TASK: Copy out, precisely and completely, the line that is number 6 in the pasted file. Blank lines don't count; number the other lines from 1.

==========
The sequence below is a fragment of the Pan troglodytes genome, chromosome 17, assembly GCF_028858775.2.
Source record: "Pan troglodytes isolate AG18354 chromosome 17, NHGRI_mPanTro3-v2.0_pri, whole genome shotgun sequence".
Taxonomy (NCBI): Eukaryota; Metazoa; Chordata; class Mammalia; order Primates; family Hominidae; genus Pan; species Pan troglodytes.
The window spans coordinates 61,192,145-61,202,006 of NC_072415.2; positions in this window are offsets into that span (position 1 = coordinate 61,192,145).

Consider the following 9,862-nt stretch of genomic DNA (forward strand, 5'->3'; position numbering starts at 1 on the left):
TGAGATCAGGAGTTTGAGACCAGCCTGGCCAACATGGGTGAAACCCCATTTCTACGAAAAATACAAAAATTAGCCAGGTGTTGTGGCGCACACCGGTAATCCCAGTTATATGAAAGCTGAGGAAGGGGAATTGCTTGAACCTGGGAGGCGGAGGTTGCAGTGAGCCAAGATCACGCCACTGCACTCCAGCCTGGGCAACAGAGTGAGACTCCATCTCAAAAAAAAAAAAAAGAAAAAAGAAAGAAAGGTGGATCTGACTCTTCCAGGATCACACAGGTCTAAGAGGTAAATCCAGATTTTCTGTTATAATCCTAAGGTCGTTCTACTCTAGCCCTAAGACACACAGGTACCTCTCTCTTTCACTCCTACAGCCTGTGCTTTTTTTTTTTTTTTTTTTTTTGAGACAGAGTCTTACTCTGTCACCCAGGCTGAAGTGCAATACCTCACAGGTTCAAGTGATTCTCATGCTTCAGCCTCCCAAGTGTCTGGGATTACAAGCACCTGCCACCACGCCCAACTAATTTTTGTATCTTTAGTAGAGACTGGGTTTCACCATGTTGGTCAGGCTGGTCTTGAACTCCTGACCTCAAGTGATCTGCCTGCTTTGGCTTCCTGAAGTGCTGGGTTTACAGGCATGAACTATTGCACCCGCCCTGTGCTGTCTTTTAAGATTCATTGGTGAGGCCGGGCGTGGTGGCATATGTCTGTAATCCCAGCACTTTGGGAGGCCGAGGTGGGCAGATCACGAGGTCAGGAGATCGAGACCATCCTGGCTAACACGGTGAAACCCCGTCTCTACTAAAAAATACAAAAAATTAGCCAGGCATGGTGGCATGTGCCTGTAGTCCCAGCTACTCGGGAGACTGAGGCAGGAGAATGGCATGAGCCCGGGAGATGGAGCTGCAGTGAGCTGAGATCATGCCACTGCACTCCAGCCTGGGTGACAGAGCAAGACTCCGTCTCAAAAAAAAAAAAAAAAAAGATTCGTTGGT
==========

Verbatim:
TGAGATCAGGAGTTTGAGACCAGCCTGGCCAACATGGGTGAAACCCCATTTCTACGAAAAATACAAAAATTAGCCAGGTGTTGTGGCGCACACCGGTAATCCCAGTTATATGAAAGCTGAGGAAGGGGAATTGCTTGAACCTGGGAGGCGGAGGTTGCAGTGAGCCAAGATCACGCCACTGCACTCCAGCCTGGGCAACAGAGTGAGACTCCATCTCAAAAAAAAAAAAAAGAAAAAAGAAAGAAAGGTGGATCTGACTCTTCCAGGATCACACAGGTCTAAGAGGTAAATCCAGATTTTCTGTTATAATCCTAAGGTCGTTCTACTCTAGCCCTAAGACACACAGGTACCTCTCTCTTTCACTCCTACAGCCTGTGCTTTTTTTTTTTTTTTTTTTTTTGAGACAGAGTCTTACTCTGTCACCCAGGCTGAAGTGCAATACCTCACAGGTTCAAGTGATTCTCATGCTTCAGCCTCCCAAGTGTCTGGGATTACAAGCACCTGCCACCACGCCCAACTAATTTTTGTATCTTTAGTAGAGACTGGGTTTCACCATGTTGGTCAGGCTGGTCTTGAACTCCTGACCTCAAGTGATCTGCCTGCTTTGGCTTCCTGAAGTGCTGGGTTTACAGGCATGAACTATTGCACCCGCCCTGTGCTGTCTTTTAAGATTCATTGGTGAGGCCGGGCGTGGTGGCATATGTCTGTAATCCCAGCACTTTGGGAGGCCGAGGTGGGCAGATCACGAGGTCAGGAGATCGAGACCATCCTGGCTAACACGGTGAAACCCCGTCTCTACTAAAAAATACAAAAAATTAGCCAGGCATGGTGGCATGTGCCTGTAGTCCCAGCTACTCGGGAGACTGAGGCAGGAGAATGGCATGAGCCCGGGAGATGGAGCTGCAGTGAGCTGAGATCATGCCACTGCACTCCAGCCTGGGTGACAGAGCAAGACTCCGTCTCAAAAAAAAAAAAAAAAAAGATTCGTTGGT